It just all goes completely off the rails for me by the time they leave London and go to Amsterdam for the first rehearsal of Clive's symphony. I don't know. A bunch of shit happens at the end. Clive kills Vernon, Vernon kills Clive, and it turns out that all along it was the dastardly plan of Molly's husband who was always resentful of them. Whaaattttevvverrrr.

Thank goodness it was only 187 pages, or I really would have been angry. As it was, it was just a baffling couple of hours. Oh well, they can't all be winners, right?


PS. In a brief TOB update: I finished Bad Marie and quite liked it, which surprised me. After reading the description, I figured I'd hate it. I'm almost done with The Particular Sadness of Lemon Cake. We will definitely be discussing that soon!

Wednesday, February 9, 2011

Still in Progress: Tess of the d'Urbervilles

Dear Jenny,

The month is about 1/3 of the way over and I am about 1/3 of the way through Tess, so I feel like I'm on track. Plus, it's going waaaay better than I thought it would!

As predicted/feared, Tess does get raped. And, as predicted/hoped for, the Victorian writing style glosses right on over it. For a couple of pages, Hardy wrote about, basically, the fate that has most likely befallen more than one of Tess's ancestors. If I had not been expecting it, I might have even missed that it was happening. Excellent!

I now understand why there are seduction/rape debates about this, because she really didn't understand what was going on, the guy has been wooing her for months, and the language is so opposite-of-graphic, it's almost easy to miss. But I'm gonna say... 16 year old has sex with someone she doesn't really want to have sex with? Yeah. Rape.

She later reprimands her mother and says, "What the heck? You could have told me could happen!" (I'm paraphrasing, of course.) She's angry because she really had no idea that sex could even happen, so she was ill-equipped to either a) avoid the situation (by not going off alone with this guy) and/or b) defend herself in the situation (since she didn't know what was happening). Her mom doesn't have much to defend herself with and apologizes to Tess. This message still rings true today -- parents who don't tell their kids about sex because they are trying to "protect" them are not doing them any favors. Maybe Tess could do a PSA? Heh.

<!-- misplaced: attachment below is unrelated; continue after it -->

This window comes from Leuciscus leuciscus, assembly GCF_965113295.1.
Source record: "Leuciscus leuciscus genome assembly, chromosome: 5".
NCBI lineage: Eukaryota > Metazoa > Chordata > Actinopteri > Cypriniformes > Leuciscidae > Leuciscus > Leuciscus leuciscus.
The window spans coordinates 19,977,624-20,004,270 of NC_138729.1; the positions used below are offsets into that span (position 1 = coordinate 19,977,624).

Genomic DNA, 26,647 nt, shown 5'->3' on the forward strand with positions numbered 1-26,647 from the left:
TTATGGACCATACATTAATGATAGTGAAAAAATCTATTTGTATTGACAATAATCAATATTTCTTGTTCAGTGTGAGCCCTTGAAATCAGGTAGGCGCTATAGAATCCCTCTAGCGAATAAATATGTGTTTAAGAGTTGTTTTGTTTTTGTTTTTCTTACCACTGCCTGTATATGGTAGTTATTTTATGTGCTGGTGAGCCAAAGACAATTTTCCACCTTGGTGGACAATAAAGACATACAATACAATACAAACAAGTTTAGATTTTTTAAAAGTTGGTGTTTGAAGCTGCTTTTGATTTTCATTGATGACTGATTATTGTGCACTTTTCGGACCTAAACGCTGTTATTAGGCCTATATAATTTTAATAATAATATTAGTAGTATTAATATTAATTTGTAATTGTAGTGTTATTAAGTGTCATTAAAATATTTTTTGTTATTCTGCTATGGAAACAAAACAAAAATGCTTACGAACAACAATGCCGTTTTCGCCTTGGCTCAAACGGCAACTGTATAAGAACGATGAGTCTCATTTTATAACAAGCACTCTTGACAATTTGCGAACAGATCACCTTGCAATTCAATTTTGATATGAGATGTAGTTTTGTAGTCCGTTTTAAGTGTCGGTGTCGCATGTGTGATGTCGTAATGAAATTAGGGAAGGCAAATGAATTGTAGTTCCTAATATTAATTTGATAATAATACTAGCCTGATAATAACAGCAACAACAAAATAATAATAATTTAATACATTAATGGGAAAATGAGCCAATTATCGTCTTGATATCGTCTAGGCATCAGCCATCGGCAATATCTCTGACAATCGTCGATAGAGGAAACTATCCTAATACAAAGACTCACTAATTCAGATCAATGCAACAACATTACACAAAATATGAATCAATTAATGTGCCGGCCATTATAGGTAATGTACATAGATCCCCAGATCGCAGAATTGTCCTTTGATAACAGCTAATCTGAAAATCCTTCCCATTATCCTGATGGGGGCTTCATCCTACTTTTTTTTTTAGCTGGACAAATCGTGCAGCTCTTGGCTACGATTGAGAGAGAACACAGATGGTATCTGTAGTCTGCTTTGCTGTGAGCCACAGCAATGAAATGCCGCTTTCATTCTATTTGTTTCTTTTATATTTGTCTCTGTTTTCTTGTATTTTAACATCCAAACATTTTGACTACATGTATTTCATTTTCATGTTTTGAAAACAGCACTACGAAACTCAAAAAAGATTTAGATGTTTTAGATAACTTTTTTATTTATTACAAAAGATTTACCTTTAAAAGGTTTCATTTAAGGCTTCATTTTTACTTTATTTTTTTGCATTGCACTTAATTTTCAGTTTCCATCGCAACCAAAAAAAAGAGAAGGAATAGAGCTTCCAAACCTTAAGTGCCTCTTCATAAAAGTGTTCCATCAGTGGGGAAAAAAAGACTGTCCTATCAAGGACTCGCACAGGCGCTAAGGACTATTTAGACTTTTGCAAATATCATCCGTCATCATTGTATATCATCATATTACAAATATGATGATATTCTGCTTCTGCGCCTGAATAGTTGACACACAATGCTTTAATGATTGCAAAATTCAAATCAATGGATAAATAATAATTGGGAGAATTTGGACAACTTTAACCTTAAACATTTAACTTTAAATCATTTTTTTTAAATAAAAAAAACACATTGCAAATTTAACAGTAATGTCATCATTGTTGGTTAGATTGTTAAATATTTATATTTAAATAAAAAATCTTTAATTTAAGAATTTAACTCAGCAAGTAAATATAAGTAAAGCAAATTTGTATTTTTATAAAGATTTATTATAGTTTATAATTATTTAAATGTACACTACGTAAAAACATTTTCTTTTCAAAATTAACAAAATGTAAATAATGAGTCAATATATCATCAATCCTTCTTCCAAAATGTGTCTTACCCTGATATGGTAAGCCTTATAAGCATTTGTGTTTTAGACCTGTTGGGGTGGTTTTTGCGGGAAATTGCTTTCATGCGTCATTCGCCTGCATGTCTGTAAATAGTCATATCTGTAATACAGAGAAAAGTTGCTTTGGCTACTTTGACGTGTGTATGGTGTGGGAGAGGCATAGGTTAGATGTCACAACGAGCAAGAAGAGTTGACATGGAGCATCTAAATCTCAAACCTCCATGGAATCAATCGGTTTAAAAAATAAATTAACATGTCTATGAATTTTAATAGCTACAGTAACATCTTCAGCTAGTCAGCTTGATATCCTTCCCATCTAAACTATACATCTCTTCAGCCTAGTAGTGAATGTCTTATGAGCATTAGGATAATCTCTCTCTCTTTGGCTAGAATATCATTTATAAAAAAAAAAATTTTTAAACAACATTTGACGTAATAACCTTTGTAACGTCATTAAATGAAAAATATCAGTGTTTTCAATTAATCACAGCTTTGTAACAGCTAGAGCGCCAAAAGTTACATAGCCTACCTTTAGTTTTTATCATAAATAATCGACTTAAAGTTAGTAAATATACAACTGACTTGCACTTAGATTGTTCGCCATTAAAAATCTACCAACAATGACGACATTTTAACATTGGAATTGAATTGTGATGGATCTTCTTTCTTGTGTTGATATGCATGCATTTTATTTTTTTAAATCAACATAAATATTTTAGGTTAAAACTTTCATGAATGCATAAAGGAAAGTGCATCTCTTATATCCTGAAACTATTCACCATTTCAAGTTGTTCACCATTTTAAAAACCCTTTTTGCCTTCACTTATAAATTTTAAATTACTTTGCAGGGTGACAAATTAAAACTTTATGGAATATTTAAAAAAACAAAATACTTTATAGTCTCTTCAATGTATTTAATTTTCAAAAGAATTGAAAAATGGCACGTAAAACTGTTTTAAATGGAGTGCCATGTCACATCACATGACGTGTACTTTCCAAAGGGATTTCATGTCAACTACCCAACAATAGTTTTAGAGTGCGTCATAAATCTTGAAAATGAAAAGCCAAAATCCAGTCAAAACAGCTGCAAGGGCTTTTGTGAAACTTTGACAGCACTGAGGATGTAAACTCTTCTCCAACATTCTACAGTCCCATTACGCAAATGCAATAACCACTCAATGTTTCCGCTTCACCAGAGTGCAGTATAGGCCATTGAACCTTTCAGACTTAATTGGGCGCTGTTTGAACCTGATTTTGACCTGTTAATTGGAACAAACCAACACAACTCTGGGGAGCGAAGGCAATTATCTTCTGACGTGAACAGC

After she gets raped, she falls into a fit of understandable depression, so we ride that out for a bit. The writing here is really lovely, I must say, as Hardy describes Tess's distance from her family and those around her. Very evocative.

After this, a new section opens and there's talk of fields and crops and harvesting. I lost focus for a few pages here, as I had no idea what this had to do with Tess's story or where it was going. After re-reading the pages about the harvesting machine a few times to try to find what the heck I had missed, I decided to press on.

Finally, we find some folks working in a field. As we slowly zoom in on the workers, we find out that one of them is... Tess! As we continue to observe Tess, her sister comes by while she's on her lunch break and hands Tess a baby. To breast feed. Wow! Say what you will about the Victorian writing, but this was really beautifully done (after I got past the seemingly unrelated harvest talk). The "zooming in" was just, well, artistry. I didn't see it coming that Tess had a baby as a result of the rape. Perhaps if I was more experienced reading Victorian lit, I would have picked up the cues (all that harvest talk, maybe?) but I did not. So I was all, "Wow! Baby!"

Fortunately or unfortunately, the baby gets sick and dies almost immediately. This scene is very powerfully written. Tess is filled with angst that the baby is going to die without being baptized, and when her father will not let the parson into the house, Tess decides to baptize the baby herself. Totally heartbreaking. After the baby passes, she asks the parson if her baptism is "just the same" as if he had baptized the baby. I thought this passage was really amazing:
"Having the natural feelings of a tradesman at finding that a job he should have been called in for had been unskilfully botched by his customers among themselves, he was disposed to say no. Yet the dignity of the girl, the strange tenderness in her voice, combined to affect his nobler impulses -- or rather those that he had left in him after ten years of endeavour to graft technical belief on actual scepticism. The man and the ecclesiastic fought within him ,and the victory fell to the man.

"'My dear girl,' he said, 'it will be just the same.'" (112)
Unfortunately, he cannot take this too far and when Tess asks if the baby can be given a Christian burial, the parson has to do his job and refuse. Therefore, the baby is buried in the unconsecrated ground of the cemetery. Really heartbreaking, although Tess bears it all very stoically. She's a strong one, that Tess.

I continue to be surprised by this book -- I find myself getting more and more invested in Tess. How on earth is her story going to turn out? The flowery language can, at times, be difficult to wade through and I must admit that focusing on really reading can be exhausting (when I realize my mind has wandered, I have to go back 2-3 pages and re-read) BUT there are some parts where Hardy has really nailed it -- especially when describing the sky. I've been bookmarking these passages, so perhaps I will devote an entire blog post to Hardy's Beautiful Descriptions of the Sky. Really lovely stuff.


Tuesday, February 8, 2011

Our Blogoverse Doppelgangers


You have to check this out. I might have to follow this blog...just because.


Monday, February 7, 2011

Jenny's Book 3: Amsterdam


Choosing the next book is difficult, and I'll tell you the truth about how I selected Amsterdam for my third choice. I lined up the books, and then picked the way any self-respecting middle schooler would: by seeing which one was shortest. Amsterdam is a lightweight, weighing in at only 187 pages.